Seanchai Library Turns IX–Part 2

Caledonia Skytower answers some questions on the background of Seanchai Library and how she got started there.

Seanchair on 13 April._005

1)  How long have you been involved with Seanchai and how did you get started?

I have been involved with Seanchai Library since August of 2008.  The Library had opened the previous March. The leadership of the West of Ireland Charity Estate had asked Derry McMahon to open a library to compliment the features of the Estate.

I was still fairly new to Second Life, and I had taken to searching in the viewer for places I had always wanted to visit on Earth, so I could explore their virtual iterations.  Ireland was pretty near the top of the list.  That’s how I found West of Ireland.  There seemed to be a lot of great things going on there.  I found a place on a stretch of shore and was about to log out when someone named Shandon Loring (now my co-leader of Seanchai Library) IM’d me and greeted me, telling me that they told stories every evening, and inviting me to come the next evening.  I did.  And that, as they say, was just the beginning.

2) Does Seanchai have a governing board?  If not, how is it managed?

For most of the last 9 years we have essentially been a confederation of volunteers, working cooperatively.  90% of our operations are charitably based, and involve the donation of time and treasure – no one makes a dime.

Derry McMahon, our founder, was Head Librarian until she retired from that position in December 2012.  Derry worked with a small group of core staff to coordinate the larger program.  When Derry retired I assumed the mantle of “Lead Staff”.  I work along side our Chief Storyteller, Shandon Loring, to coordinate our programming and planning. For the last year or more that has meant that I took the lead on the SL program (because there has been a lot going on) and Shandon took the lead in our branch operations on other grids.  We are blessed with a dedicated corps of Seanchai staff and affiliated storytellers. It is really a wealth of talent.

In 2015 we piloted our EXPLORE program, based in Kitely, to develop what we do into a tool for educational, language arts experience augmentation.  Some of our staff would do this, what we do, full time if we could.  So we began developing small projects and have been working to position ourselves as a service provider to non-profits and educational institutions.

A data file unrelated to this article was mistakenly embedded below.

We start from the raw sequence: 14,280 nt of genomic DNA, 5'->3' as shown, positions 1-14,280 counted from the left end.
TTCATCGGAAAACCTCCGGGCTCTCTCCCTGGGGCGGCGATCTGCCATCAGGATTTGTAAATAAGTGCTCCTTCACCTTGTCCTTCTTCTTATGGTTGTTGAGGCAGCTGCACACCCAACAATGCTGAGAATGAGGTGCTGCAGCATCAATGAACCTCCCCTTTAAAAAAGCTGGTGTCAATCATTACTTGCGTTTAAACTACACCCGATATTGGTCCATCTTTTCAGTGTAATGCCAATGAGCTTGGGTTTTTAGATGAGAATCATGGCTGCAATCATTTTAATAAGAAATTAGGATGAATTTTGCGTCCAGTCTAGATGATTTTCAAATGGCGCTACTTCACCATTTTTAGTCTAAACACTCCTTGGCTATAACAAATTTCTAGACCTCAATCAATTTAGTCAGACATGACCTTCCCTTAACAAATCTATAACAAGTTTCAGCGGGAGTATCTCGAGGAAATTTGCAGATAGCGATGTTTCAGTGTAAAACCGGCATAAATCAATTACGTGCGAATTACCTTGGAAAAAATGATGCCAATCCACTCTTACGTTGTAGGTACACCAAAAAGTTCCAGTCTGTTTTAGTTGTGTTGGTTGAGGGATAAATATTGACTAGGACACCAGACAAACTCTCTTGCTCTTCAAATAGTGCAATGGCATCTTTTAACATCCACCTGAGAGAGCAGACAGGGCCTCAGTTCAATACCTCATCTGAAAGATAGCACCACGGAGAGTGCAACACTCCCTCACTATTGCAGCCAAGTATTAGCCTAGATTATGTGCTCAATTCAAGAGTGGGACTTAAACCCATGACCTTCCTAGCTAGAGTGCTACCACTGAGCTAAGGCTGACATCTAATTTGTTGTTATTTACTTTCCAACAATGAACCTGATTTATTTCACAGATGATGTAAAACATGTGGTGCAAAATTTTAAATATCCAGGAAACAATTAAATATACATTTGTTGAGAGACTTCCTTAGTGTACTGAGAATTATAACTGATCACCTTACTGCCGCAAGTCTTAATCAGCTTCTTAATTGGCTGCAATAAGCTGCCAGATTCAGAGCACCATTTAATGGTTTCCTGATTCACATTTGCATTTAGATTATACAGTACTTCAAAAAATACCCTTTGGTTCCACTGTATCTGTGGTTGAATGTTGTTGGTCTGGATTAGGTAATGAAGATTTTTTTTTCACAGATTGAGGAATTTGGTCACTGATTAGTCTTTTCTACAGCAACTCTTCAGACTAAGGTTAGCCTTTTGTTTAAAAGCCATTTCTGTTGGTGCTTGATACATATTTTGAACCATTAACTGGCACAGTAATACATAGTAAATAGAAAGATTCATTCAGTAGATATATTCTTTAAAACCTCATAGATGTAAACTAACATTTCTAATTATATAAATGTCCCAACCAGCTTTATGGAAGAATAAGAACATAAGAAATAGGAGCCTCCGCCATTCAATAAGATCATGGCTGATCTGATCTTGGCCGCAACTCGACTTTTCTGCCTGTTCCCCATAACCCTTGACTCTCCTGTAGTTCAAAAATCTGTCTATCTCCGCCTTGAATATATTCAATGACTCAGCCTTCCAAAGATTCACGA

3)  Are there any changes planned for year 10?

Moving towards such an auspicious celebration we are taking the time to review where we are, and where we think we are going. I say “think” because we have discovered so much in the last 10 years.  I doubt seriously if any of us had the vision in 2008, or even 2010 that we would be where we are right now. I think any healthy, forward-looking plan needs to allow room for discovery, as well as the inevitable unexpected.

So, we’ll see where this review process takes us. To me, it is important that we move into the next few years with a clear, united vision – something everybody owns,  We are not what we were 10 years ago –  even five years ago. So what do we do with what we have achieved?  and how do we leverage what we have learned moving forward?  Those are the sorts of questions we are asking.

In the more tangible sense, we will be continuing The Dickens Project,  Last year we were on a half region, thanks to the support of Kultivate Magazine.  Hopefully we will, at the very least, unfold Dickens’ classic on that much space again.  Those plans are in process now.  We will be continuing our Storyteller’s Sandbox series in June, to provide a forum for the growing number of independent storytellers to present in a larger forum.  We are also have three EXPLORE projects in the developmental stages.  All are pending funding support, and all would take place in 2018.  That could be quite a year!

4)  How do you pick the programs and charities?

From the very beginning Derry believed, as I do, that people need to read what they love – books and stories that they are excited about.  So we ask our staff to submit tittles that they are interested in and I try and balance them out so that our offerings remain diverse.  I tend to schedule everyone else first, then fill in the holes myself with whatever we are lacking.  Most of the time that is pretty successful.  Every now and then we’ll have an odd couple of weeks.  In the beginning of January this year we got incredibly dystopian and surreal for a couple of weeks.  I found myself thinking, “How the heck did that happen?”